To begin to understand the role of MCL-1 in human melanomagenesis, a meta-analysis was used to show that compared to normal tissue MCL-1 was highly upregulated in 57 cancer data sets, whereas E2F-1, as a positive control, was upregulated in 45 cancer data sets (S4 Fig). Actin was used as a negative control for this analysis and was upregulated in only 8 cancer types. MCL-1 protein was found to be expressed at low levels in human primary melanocytes; however, it was expressed at high levels (over 20-fold) in patient-derived melanoma cell lines (primary tumor and stage II/III metastatic melanoma) (Fig 4A). MCL-1 was upregulated in human malignant melanoma as compared to nevi (Fig 4C). In mice, MCL-1 levels were elevated in NRAS-transformed ARF-/- cells (Fig 4B). We observed an inverse correlation between expression of CDKN2A gene transcripts and MCL-1 transcripts in human melanoma clinical samples (INK4a and ARF are not separable in this analysis) (Fig 4D). To confirm that high levels of MCL-1 can drive cellular transformation, we knocked down MCL-1 in NRAS-transformed ARF-/- cells using a siRNA (siMCL1) that targets MCL-1 mRNA and protein levels. The siRNA markedly reduced the levels of MCL-1 protein in these cells, resulting in a significant reduction in soft agar colony forming ability (P<0.05) (Fig 4E) and tumor growth in vivo (Fig 4F). Rescuing MCL-1 expression by overexpressing MCL-1 in siMCL1 transfected cells restored colony forming ability of the siMCL1 cells, indicating that the anchorage independent phenotype can be attributed to MCL-1 expression (Fig 4E). These data suggest that increased MCL-1 levels are indeed required for the transformed phenotype.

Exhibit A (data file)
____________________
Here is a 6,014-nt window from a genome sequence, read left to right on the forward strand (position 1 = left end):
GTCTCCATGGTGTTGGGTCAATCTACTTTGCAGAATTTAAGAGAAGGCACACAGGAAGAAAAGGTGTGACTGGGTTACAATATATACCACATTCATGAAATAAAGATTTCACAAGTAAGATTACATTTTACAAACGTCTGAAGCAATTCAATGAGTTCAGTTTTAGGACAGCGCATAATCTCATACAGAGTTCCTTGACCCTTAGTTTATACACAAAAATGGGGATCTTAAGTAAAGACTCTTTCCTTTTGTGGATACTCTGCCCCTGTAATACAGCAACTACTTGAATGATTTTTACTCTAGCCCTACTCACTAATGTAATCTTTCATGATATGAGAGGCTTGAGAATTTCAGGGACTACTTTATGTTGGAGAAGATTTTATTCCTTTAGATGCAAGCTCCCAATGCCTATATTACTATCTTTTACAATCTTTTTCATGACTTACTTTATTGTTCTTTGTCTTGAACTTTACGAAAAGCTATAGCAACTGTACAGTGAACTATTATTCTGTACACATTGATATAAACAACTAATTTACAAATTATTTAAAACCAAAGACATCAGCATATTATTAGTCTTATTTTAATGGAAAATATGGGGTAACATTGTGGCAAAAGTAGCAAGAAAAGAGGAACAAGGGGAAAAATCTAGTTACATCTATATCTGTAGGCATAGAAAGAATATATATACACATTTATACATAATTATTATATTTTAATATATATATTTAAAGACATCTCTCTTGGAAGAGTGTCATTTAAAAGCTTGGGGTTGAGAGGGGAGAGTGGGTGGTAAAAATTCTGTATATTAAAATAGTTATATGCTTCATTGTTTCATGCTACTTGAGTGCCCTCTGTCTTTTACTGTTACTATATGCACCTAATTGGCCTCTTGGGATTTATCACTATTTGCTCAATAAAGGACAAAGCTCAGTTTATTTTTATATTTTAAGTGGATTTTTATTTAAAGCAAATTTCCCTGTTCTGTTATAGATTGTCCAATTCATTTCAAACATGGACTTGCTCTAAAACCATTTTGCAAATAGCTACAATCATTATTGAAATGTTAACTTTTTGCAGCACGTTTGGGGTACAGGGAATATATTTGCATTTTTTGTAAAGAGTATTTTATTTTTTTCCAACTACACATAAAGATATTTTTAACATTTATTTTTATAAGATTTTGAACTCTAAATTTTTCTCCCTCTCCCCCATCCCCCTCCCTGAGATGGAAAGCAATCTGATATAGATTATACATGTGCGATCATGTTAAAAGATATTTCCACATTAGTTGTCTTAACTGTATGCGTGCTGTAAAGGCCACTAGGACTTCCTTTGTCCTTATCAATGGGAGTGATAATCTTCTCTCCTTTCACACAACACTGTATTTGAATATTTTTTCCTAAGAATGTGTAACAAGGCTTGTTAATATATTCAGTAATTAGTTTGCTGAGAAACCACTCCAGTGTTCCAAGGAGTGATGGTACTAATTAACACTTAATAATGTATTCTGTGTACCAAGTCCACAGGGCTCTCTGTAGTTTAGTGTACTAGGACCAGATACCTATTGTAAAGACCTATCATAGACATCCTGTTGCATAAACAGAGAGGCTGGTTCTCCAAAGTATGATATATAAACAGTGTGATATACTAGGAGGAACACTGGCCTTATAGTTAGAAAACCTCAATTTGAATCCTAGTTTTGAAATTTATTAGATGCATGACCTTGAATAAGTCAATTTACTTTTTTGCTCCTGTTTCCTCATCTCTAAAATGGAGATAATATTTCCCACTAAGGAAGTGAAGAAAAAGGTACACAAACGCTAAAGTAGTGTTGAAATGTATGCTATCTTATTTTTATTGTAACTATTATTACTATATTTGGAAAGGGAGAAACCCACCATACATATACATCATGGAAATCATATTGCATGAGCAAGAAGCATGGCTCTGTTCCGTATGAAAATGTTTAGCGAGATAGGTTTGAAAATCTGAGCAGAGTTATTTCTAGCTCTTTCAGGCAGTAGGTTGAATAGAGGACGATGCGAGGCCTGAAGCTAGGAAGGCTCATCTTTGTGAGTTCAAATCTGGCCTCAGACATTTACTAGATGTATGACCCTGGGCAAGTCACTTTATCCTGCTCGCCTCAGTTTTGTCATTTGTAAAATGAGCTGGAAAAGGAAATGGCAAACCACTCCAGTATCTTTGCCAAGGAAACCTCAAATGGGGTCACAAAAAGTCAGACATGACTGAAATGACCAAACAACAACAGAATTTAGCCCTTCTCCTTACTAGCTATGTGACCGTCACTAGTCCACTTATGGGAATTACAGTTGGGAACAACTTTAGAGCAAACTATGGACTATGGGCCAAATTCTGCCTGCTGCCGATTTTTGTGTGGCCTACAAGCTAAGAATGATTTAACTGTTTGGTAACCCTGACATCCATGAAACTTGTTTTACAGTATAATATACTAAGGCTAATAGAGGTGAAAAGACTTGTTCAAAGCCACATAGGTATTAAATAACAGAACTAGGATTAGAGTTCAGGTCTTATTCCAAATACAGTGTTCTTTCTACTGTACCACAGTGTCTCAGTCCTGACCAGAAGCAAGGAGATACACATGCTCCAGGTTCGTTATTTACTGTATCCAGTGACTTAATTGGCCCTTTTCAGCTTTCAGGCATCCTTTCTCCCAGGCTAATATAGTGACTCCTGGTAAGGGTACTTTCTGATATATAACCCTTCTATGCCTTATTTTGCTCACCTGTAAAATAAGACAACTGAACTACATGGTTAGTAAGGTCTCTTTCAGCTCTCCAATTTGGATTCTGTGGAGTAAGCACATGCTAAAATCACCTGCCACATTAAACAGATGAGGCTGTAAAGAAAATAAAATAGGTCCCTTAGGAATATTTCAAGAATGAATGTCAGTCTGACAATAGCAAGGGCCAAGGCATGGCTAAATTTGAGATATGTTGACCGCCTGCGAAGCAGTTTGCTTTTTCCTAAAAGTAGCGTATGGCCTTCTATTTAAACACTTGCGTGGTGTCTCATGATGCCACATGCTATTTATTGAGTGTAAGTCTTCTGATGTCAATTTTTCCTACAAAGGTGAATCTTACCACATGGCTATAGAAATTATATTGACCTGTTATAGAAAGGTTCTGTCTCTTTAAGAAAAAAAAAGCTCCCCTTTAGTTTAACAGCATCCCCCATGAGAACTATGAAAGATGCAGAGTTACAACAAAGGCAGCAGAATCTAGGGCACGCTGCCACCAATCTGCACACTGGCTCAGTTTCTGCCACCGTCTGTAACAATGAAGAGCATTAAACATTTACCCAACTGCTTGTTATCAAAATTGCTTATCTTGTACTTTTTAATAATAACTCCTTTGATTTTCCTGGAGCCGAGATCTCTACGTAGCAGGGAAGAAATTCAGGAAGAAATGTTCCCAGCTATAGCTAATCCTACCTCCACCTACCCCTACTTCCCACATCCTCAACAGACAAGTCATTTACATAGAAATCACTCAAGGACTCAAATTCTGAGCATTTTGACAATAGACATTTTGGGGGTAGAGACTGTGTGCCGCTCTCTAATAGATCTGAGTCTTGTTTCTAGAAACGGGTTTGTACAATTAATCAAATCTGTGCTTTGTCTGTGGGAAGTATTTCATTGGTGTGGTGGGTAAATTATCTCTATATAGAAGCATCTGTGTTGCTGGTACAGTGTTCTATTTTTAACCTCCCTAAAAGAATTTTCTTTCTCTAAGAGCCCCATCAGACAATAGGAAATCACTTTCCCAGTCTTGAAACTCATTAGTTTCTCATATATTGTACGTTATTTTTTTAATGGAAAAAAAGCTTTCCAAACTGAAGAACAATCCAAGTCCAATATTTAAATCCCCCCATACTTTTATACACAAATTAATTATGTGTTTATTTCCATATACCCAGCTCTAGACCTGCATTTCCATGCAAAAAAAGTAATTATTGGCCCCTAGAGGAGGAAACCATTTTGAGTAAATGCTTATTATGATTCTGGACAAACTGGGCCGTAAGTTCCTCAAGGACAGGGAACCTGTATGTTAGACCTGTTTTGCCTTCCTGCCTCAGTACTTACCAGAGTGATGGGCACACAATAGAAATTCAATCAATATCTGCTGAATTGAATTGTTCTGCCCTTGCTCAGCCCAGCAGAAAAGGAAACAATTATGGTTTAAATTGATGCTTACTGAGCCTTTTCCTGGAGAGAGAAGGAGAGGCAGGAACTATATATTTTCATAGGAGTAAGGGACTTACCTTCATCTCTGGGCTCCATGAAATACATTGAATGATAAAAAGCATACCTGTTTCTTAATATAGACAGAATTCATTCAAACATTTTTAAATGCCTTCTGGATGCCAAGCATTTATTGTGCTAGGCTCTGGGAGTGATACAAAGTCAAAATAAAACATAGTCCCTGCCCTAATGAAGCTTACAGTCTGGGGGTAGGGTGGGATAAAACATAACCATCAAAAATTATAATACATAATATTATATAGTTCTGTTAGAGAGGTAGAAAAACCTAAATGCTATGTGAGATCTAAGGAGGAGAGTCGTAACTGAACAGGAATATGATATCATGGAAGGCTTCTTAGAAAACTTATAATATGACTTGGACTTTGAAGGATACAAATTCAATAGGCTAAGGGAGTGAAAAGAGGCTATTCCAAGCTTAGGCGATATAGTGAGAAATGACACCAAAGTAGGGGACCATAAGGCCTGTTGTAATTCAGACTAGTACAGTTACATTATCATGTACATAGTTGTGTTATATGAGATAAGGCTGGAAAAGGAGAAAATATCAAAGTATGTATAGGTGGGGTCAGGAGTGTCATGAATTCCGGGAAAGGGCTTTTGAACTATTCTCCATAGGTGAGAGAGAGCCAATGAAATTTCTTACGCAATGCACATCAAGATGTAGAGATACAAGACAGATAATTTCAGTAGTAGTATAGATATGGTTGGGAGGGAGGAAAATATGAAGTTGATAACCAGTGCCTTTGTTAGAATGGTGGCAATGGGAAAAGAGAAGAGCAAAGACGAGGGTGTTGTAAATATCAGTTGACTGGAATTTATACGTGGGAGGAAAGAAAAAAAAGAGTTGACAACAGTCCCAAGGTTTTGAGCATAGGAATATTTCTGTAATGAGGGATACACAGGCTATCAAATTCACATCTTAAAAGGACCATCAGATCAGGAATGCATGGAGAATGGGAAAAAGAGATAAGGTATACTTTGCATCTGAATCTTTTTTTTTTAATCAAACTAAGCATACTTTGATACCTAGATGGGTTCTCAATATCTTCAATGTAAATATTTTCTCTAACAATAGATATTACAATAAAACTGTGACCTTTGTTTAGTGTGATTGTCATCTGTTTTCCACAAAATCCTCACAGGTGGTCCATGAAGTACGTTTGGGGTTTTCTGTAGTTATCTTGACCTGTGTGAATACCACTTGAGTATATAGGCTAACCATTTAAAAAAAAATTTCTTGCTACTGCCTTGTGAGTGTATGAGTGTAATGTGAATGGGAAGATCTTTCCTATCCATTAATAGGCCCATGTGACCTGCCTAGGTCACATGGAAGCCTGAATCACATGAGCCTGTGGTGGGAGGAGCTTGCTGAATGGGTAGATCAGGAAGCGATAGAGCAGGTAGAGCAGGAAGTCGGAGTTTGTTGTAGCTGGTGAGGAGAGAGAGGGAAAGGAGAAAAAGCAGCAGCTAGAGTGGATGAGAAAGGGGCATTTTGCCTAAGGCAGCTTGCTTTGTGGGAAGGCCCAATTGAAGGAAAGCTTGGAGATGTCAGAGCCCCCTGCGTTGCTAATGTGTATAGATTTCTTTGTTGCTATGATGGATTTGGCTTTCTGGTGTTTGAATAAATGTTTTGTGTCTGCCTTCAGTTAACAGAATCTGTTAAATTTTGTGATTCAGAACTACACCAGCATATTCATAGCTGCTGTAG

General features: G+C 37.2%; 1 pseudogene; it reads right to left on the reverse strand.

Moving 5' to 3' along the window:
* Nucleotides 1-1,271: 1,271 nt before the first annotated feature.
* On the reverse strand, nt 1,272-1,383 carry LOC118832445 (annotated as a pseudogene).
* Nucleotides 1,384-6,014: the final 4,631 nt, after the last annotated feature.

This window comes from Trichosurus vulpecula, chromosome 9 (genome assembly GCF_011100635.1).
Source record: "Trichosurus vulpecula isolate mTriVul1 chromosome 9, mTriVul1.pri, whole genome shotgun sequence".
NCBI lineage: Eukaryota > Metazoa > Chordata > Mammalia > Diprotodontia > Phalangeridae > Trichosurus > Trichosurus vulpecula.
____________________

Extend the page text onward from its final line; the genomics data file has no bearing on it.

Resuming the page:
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Fig 4. MCL-1 acts as a critical player in melanomagenesis.